Tuesday, December 22, 2015

Entity can't list on a bourse if it holds 15% in the listed exchange

The recently amended regulations for listing of stock exchanges will bar an entity from trading and being listed on a stock exchange if it holds a fifteen per cent stake in it.

As per the board minutes released by Securities and Exchange Board of India (Sebi) the entity with such a substantial stake would be considered as an associate of the exchange.

"Companies which share common directors with that of a stock exchange or any of its subsidiaries, or who hold 15 percent of the equity share capital of a stock exchange would not be permitted to list on the same stock exchange," said Sebi in the board note.

This means that if any board member of the listed exchange is also on the board of a listed entity then the entity would not be able to trade on it. Else the board member would have to give up his/ her position on the board of the company or exchange.

This was a part of the initial Securities Exchange and Clearing Corporations (SECC) regulations due to which Keki Mistry of HDFC Securities had to give up his position on the board of BSE Ltd.

Another important criterion that was making it difficult for the stock exchanges to list was the examination of the 'Fit and Proper' criteria of shareholders.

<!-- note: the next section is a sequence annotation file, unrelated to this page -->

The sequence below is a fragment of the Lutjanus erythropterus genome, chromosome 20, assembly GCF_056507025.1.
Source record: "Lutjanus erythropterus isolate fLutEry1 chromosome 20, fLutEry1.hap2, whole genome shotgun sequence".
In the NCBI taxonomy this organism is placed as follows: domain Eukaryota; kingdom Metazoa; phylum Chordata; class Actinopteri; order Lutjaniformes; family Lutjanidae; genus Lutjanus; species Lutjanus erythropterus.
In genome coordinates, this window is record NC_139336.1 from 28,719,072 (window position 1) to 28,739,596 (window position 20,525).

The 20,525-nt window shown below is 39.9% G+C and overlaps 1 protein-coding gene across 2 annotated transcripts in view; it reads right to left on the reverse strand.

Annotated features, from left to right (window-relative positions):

To address the issue Sebi has allowed the shareholders to issue a self declaration of their fitness status.

"During the allotment process, each applicant would be required to provide self declaration. In the post listing scenario, each shareholder shall submit quarterly an undertaking to confirm that they are fit and proper," said Sebi.

As per Sebi regulations a fit & proper person is defined as someone with financial integrity, good reputation and has not faced any criminal or winding up regulatory orders.

"Ensuring that every shareholder of a stock exchange is fit & proper is to avoid any systemic risk. However, any such risk would arise if a shareholder with substantial shareholding is found to be not 'fit'. It would have served better if Sebi had provided a threshold for examination of shareholders. Examining every retail shareholder with small holding would be a compliance hurdle and lead to unnecessary paper work," said Tejesh Chitlangi, Partner, IC Legal.

An email sent to BSE, MSEI remained unanswered till the time of going to print.

NSE in a specific query to Business Standard stated that is too early to comment but that they would adhere to Sebi regulations.

If an entity acquires stake between 2 per cent and 5 per cent then the exchange would be required to seek approval from Sebi after the stake has been acquired. Above 5 per cent Sebi would clear all the stake holders and prior approval would be needed.

If any entity ends up taking above the limit cleared by the regulator then the additional shareholding, voting rights will be capped.

Additionally inspite of requests from interested parties Sebi has stuck to the original plan of not allowing self listing. Though, in the board minutes Sebi did observe that 90 per cent of exchanges in world are listed on itself.

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